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I'm not quite following why Wick's Theorem only applies to free fields. What part of the argument depends on a free field assumption?
Wick's Theorem for free fields only is a mathematical tool used in quantum field theory to simplify the calculation of correlation functions of free fields. It states that the expectation value of a product of field operators can be expressed as a sum of products of the expectation values of individual field operators.
Wick's Theorem for free fields only can be derived from the commutation relations of the field operators and the definition of the normal ordering of operators. It is essentially a consequence of the linearity and locality properties of quantum field theory.
Wick's Theorem for free fields only assumes that the fields are free, meaning they do not interact with each other. It also assumes that the fields are bosonic or fermionic fields, and that they are in their ground state.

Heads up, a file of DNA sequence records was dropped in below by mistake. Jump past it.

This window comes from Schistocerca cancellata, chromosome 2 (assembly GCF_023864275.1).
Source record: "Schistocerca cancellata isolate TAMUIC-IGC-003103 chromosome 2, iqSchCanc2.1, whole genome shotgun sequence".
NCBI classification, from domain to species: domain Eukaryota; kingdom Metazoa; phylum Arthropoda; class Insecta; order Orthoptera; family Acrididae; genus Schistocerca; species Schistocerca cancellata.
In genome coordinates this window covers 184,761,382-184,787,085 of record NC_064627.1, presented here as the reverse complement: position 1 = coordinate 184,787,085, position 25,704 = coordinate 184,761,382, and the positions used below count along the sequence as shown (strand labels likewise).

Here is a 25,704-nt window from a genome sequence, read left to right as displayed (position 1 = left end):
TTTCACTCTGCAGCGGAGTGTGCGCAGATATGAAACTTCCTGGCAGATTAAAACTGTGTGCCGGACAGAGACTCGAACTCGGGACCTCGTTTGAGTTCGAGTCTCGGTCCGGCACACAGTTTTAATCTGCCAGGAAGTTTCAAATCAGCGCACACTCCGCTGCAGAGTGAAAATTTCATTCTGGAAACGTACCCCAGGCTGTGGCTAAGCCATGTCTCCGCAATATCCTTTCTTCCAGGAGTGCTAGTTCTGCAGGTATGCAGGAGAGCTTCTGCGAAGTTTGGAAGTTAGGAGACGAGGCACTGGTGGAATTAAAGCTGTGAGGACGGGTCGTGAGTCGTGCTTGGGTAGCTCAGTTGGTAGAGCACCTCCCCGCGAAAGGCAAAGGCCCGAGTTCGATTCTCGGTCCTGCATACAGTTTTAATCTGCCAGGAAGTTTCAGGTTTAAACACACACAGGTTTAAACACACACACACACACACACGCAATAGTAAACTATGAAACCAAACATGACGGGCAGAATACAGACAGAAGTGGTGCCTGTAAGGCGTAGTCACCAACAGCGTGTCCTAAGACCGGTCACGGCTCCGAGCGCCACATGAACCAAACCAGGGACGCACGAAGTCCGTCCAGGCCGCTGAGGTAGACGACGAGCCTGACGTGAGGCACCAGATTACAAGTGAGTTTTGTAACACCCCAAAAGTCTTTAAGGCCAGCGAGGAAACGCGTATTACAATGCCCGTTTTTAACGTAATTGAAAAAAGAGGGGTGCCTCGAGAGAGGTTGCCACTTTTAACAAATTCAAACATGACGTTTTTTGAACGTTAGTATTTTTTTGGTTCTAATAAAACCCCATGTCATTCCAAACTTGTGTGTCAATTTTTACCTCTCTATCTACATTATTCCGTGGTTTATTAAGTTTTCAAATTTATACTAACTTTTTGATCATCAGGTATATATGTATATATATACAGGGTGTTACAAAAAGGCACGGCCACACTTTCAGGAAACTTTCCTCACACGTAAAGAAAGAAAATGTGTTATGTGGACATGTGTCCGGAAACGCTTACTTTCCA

No, Wick's Theorem for free fields only cannot be applied to interacting fields because it assumes that the fields are free and do not interact with each other. However, there are extensions of Wick's Theorem that can be applied to certain types of interacting fields.
Wick's Theorem for free fields only simplifies the calculation of correlation functions of free fields by breaking them down into products of simpler expectation values. This allows for easier and more efficient calculations in quantum field theory.